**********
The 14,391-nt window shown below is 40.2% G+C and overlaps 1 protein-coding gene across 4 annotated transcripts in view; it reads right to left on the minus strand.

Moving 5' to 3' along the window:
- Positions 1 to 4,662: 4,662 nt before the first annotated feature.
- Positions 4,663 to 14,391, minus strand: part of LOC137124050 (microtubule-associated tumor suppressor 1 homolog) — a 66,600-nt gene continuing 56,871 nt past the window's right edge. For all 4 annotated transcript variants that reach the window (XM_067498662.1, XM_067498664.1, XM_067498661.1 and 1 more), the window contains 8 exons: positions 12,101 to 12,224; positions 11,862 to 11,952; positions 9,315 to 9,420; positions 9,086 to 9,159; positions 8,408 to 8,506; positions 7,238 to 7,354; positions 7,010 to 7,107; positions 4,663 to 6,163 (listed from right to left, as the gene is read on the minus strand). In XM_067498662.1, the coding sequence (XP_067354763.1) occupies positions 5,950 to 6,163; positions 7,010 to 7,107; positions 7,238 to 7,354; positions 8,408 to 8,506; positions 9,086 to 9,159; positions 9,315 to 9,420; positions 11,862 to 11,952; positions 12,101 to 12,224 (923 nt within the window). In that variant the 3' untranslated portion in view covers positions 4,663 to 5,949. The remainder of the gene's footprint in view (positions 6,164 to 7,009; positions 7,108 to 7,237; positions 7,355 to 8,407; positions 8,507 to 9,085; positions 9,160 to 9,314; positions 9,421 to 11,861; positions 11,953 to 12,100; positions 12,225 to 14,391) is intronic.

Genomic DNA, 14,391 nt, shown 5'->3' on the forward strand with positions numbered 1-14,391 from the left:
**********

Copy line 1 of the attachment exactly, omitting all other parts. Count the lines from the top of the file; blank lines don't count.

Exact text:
The 14,391-nt window shown below is 40.2% G+C and overlaps 1 protein-coding gene across 4 annotated transcripts in view; it reads right to left on the minus strand.